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The Russia-China Gas Deal: Implications and Ramifications

Until recently, inadequate transportation infrastructure, along with rancorous arguments about price and a general atmosphere of mutual suspicion have kept Chinese purchases of Russian energy at relatively low levels. But now, with the historic May 21st agreement, the China National Petroleum Corporation (CNPC), the country’s largest integrated energy company, and Russian energy giant Gazprom, which controls Russia’s export gas pipelines, finally signed a thirty-year, $400 billion deal that will see as much as thirty-eight billion cubic meters (bcm) of Russian gas go to China annually from around 2018 to 2047. Gazprom will send gas pumped from its Kovyktin and Chayandin fields in eastern Siberia to the Beijing-Tianjin-Hebei metropolitan area in the north of China and the Yangtze River Delta in the east. The deliveries, which may take a few years to reach full capacity, will provide China with more than one-fifth of its present-day annual consumption of some one hundred and seventy bcm, although Chinese demand for natural gas is expected to rise above two hundred bcm by then.

The final negotiations took place in Shanghai, on the sidelines of the Conference on Interaction and Confidence Building Measures in Asia, a security forum attended by senior Russian and Chinese leaders, including Russian President Vladimir Putin and Chinese President Xi Jinping. CNPC and Gazprom only completed their negotiations at four in the morning on the last day of Putin’s short stay in the city.

The Russian government, which relies on oil and gas revenue to generate rents to pay key domestic and foreign stakeholders as well as for general public services, has been eager to send more gas and oil to Asia. Despite the West’s reaction to events in Ukraine, Russia continues as a major energy player in Europe, which accounts for seventy percent of its exports. But opportunities for further growth there are constrained by economic and political factors, as Putin acknowledged in a speech shortly after the announcement of the Sino-Russian gas deal at the St. Petersburg International Economic Forum. “We have to admit that energy consumption in Europe is growing slowly due to low economic growth rates, while political and regulatory risks are increasing,” he said. “Given these circumstances, our desire to open up new markets is natural and understandable.”

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Of these new markets, Russian officials and energy firms have clearly prioritized potential sales to the faster-growing Asian energy markets, especially in China. Demand for energy in Asia is projected to grow at an annual rate of two and a half percent through 2035, a level that is almost double that of the rest of the world. Obtaining a large share of this rapidly developing regional market would give Moscow considerable funds and geopolitical influence. China is willing to provide loans or make prepayments that provide Russia’s often debt-ridden energy companies with ready cash to start building pipelines and modernize their production at low financial risk.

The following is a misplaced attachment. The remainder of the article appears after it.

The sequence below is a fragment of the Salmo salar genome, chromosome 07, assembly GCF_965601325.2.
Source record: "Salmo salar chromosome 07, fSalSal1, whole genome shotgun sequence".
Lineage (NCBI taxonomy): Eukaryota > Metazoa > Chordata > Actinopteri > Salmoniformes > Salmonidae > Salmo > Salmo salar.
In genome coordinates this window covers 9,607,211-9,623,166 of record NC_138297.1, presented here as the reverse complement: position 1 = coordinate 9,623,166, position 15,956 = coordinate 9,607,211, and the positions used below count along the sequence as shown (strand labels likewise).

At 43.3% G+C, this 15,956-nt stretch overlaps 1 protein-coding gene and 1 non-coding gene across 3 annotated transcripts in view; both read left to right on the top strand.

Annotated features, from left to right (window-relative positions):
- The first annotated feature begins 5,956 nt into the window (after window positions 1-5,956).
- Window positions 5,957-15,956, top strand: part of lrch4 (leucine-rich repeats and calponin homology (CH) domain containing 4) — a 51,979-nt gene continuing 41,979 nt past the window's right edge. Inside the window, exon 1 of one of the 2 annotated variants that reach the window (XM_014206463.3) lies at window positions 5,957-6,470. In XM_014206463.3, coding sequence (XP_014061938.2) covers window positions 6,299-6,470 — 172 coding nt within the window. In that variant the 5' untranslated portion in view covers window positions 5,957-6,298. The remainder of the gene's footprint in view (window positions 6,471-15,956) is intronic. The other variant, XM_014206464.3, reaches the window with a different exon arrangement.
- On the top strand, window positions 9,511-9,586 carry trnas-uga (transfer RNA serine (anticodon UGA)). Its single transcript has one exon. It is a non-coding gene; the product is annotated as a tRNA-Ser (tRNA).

Many of Russia’s new and untapped hydrocarbon fields are situated in eastern Siberia and the Russian Far East, closer to China than the older fields that now provide energy primarily to consumers in Russia and Europe. Their proximity means that Russian oil and gas can enter Chinese territory directly without having to pass through international waters or third-party countries. China already derives large quantities of oil and gas from its recently built energy pipelines with Central Asia, but Chinese analysts question the stability of these suppliers given the upheavals in other Muslim countries and the vulnerability of Central Asia to adverse developments in Afghanistan.

Although oil trade between Russia and China has been taking place for years, Gazprom had postponed building an expensive state-of-the-art pipeline because Chinese and Russian negotiators were unable to agree on a price formula for the deliveries. In essence, Russian negotiators wanted Beijing to pay the same high price as the European customers, whose long-term contracts link gas to oil prices, as a means of helping Gazprom defray the high costs of developing new gas fields and constructing new pipelines from them to China. Chinese negotiators, on the other hand, sought to buy the gas at the lower prices that Chinese utilities are allowed to charge their domestic consumers, having lost billions of dollars on earlier gas imports because of state price controls.

 

The financial details of the Sino-Russian gas deal still remain murky. Gazprom CEO Alexei Miller has said that the gas deal is worth about $400 billion. Although Miller declined to specify details, the price China will pay looks to be around $350 per thousand cubic meters, which is on the lower end of what European consumers pay for Russian gas under discounted long-term contracts tied to world oil prices. For now, the volume China will receive is only one-fourth of the amount of gas Gazprom now sells to Europe. Still, the deal would provide Gazprom with sales equivalent to sixteen percent of its current exports, make China the company’s second-largest national customer after Germany, and generate $13 billion in additional annual revenue starting in 2018. Gazprom could spend approximately $55 billion, and the CNPC $22 billion, to construct the pipelines and related transportation and storage infrastructure associated with the deal. A CNPC prepayment of $25 billion could help Gazprom meet this burden as well as develop the two new fields.